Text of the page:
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January 30, 2015

When the University Boys Knew How to Play Football

An edited and updated piece of mine I originally posted five years ago: On this day 123 years ago, the University of Georgia competed in the very first of its 1,245 football games played through this past season.

The birth of one of college football’s most prominent programs began when 24-year-old Dr. Charles Herty decided to bring the sport to his alma mater after first witnessing it in Baltimore while earning his Ph.D. at Johns Hopkins. At the initial practice, Herty, considered more of a “trainer” than a coach, walked onto the field carrying a Walter Camp rule book. To start practice, he simply tossed a football in the air and then watched as a group of college boys fought for it.

George Shackelford, one of those boys, said in a 1946 interview, “[Herty] selected the strongest looking specimens for the first team. Luckily I was the one who recovered the ball and thus I was assigned a position.”

Assigned for a contest against Mercer, the “strong specimens” in Georgia’s initial starting lineup averaged 156 pounds and 5-foot-10 in height, or nearly 100 pounds lighter and a half foot shorter than the Bulldogs’ starting eleven on offense for the 2014 season.

On January 30, 1892, 1,500 spectators gathered at Alumni Athletic Field on the school’s campus to witness the first intercollegiate football game in the Deep South. A few years later, the venue would be renamed “Herty Field” in honor of UGA football's founding father.

School records indicate Georgia’s mascot made its initial appearance at the Red and Black’s second game—a meeting with Auburn in Atlanta three weeks following the first contest. On the contrary, according to the Athens Banner, “the university goat was driven across the field by the boys and raised quite a ripple of laughter,” just prior to the 3:00 PM kickoff with Mercer. You also won't find in the UGA annals that the school's first mascot was almost not an animal, but literally a manan African-American gentleman, Old Tub.

Soon after the introduction of the goat, the Red and Black student section hollered, “rah, rah, rah, ta Georgia!” This was answered by the Mercer fans with a “rah, rah, rah, U-ni-v-sis-boom ah Var-sity Mercer!”

At the time, football resembled more of a rugby scrum than the sport we know of today. The rules were considerably different: no passing, five yards were needed for a first down, a kicked field goal was actually worth more than a touchdown, and because of a loophole in the game’s rules, a team kicking off could easily gain possession by nudging the ball forward, recovering it, and promptly go on the offensive. Mercer worked this type of onside kick from yesteryear to begin the game to perfection, and started with the ball around midfield.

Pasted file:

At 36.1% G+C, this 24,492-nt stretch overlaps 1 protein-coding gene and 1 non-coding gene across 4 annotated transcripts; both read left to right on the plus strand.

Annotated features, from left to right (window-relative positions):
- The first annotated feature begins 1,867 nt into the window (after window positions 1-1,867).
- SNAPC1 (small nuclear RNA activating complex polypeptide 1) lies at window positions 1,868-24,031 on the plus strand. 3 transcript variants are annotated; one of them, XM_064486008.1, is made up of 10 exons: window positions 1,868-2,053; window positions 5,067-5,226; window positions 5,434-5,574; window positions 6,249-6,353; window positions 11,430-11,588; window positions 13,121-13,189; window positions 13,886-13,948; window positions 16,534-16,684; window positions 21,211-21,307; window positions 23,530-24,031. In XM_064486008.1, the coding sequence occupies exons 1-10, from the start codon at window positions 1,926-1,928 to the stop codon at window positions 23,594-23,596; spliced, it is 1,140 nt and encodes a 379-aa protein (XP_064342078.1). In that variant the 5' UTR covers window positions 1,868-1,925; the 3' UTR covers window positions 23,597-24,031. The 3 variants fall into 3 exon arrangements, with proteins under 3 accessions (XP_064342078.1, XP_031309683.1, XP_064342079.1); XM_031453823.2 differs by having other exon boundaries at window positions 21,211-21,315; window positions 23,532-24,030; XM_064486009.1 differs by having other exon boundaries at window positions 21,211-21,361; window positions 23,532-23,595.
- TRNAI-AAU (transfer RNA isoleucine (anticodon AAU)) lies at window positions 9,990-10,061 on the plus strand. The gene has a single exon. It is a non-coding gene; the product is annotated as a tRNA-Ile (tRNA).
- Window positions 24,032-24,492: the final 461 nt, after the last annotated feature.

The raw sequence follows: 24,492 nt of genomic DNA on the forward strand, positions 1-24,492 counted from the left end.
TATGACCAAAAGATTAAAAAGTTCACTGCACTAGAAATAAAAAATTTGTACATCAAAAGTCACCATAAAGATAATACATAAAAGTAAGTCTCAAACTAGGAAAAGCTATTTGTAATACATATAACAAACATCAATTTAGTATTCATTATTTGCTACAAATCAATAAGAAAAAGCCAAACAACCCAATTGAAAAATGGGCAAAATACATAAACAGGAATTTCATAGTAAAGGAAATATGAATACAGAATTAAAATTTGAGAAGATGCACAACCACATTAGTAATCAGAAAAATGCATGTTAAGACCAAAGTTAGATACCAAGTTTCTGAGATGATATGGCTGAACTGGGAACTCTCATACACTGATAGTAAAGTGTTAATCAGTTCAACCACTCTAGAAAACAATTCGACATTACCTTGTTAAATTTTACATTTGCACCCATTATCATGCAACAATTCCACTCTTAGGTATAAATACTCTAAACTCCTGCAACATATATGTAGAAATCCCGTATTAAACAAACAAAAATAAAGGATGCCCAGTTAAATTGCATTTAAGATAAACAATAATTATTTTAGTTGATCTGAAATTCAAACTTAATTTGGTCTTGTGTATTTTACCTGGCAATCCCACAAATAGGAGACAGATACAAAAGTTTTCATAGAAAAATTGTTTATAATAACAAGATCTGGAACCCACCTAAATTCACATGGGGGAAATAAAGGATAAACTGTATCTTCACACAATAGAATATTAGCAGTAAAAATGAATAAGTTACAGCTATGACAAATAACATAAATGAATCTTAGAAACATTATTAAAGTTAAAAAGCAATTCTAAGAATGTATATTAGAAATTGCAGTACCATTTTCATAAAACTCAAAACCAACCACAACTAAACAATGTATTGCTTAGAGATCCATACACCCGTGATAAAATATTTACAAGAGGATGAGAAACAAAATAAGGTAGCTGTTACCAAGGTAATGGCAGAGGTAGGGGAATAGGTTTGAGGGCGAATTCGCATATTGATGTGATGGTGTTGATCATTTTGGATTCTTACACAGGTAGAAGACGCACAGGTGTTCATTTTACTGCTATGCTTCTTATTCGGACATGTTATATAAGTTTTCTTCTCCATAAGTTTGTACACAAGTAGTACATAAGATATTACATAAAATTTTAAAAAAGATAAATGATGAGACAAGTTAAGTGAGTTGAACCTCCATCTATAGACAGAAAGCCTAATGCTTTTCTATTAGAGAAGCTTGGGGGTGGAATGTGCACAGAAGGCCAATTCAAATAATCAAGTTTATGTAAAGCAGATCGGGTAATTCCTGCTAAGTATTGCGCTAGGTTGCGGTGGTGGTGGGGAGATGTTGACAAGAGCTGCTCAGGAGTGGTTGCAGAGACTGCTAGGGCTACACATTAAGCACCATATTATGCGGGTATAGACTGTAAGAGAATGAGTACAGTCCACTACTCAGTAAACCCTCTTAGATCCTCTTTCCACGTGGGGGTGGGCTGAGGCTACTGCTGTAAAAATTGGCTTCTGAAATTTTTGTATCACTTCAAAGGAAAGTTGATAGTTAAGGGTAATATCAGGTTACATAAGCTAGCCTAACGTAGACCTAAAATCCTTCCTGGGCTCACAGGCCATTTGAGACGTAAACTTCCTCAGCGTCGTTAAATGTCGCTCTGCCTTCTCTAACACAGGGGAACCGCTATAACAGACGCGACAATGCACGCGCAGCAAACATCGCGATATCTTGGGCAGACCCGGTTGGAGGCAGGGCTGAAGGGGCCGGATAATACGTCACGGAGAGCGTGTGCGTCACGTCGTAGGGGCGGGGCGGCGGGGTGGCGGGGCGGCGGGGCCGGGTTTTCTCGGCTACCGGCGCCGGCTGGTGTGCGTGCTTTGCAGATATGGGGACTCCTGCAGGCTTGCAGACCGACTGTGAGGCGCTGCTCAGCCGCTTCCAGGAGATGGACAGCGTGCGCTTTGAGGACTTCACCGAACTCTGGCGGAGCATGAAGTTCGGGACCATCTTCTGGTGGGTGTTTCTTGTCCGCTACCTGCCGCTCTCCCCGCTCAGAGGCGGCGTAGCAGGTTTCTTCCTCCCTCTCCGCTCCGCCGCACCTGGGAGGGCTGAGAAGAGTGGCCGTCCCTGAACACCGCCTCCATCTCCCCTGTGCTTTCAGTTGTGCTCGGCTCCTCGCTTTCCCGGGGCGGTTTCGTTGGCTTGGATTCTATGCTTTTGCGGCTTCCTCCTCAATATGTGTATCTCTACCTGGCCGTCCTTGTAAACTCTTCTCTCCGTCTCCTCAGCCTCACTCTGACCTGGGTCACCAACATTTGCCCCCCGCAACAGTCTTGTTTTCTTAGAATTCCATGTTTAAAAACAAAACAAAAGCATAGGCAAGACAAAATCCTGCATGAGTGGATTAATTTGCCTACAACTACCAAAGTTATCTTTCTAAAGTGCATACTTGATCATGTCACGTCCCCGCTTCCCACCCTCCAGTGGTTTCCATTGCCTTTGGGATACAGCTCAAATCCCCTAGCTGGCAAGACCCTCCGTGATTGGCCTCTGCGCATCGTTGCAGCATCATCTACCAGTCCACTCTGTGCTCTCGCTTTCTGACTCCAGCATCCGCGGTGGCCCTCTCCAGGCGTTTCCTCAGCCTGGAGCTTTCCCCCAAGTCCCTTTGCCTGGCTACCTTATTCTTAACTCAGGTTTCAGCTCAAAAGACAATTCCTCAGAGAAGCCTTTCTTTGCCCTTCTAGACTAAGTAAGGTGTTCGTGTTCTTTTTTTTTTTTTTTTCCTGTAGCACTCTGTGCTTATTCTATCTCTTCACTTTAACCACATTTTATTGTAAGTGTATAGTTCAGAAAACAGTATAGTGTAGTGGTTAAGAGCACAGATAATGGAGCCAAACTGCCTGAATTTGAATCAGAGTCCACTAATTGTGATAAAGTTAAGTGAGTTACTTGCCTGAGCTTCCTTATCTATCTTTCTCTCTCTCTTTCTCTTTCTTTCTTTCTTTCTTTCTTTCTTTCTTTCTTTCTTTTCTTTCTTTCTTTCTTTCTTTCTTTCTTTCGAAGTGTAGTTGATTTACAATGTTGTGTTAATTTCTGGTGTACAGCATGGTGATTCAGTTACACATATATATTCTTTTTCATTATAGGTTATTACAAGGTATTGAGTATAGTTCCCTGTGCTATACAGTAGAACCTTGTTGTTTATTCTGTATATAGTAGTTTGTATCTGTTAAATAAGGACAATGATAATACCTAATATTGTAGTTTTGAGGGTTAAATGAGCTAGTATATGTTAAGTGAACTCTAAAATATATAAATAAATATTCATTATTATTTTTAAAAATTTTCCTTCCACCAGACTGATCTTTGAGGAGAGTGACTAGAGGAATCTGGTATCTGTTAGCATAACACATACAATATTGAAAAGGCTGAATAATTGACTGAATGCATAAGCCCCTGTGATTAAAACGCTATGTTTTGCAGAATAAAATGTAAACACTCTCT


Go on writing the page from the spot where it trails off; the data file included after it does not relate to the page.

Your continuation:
On the first play in Georgia football history, a Mercer ball carrier was thrown for a three-yard loss. This was followed with a play for no gain, and then a lost fumble recovered by Shackelford.

On the Red and Black’s first offensive play, Frank “Si” Herty, cousin of Dr. Herty, got the ball, made an “extraordinary” run, and scored a touchdown, giving Georgia an early 4-0 advantage.

Later in the contest, Georgia increased its lead to 16-0 when Shackelford made the play of the game by scoring a two-point safety in a most unusual fashion. “I picked up the ball-carrier,” said Shackelford, “and slung him over one shoulder, carrying him [along with the football] twenty yards across his own goal-line.”

The game ended with Georgia prevailing 50-0 over the visitors. “Si” Herty led the Red and Black by scoring 5½ touchdowns. Unofficially, Herty is awarded one-half of a touchdown since he reportedly scored a touchdown together somehow with fullback Henry Brown for Georgia's final points.

The kind of "refreshments" served
down at the Athens Dispensary...
Speaking of final points, the final score should have actually been 60-0 but the official scorer made two trips to the local dispensary during the game for some “refreshments,” missing two touchdowns and a successful kick-after by Georgia.

After the game, spectators’ hats were tossed into the air and Georgia players were hoisted onto the shoulders of patrons in celebration as “the red and crimson of the University of Georgia waves triumphantly, and a score of fifty to nothing shows the university boys know how to play football.”

Exactly 123 years later, much has changed in the sport of college football, especially its rules. However, as they say, the more things change, the more they stay the same, particularly, the “university boys” still know how to play some football, and play it pretty darn well.


Russ Fortson said...

Great article Patrick. Thanks for putting all this great information out there.

Patrick Garbin said...

Thank you, Russ.--Patrick

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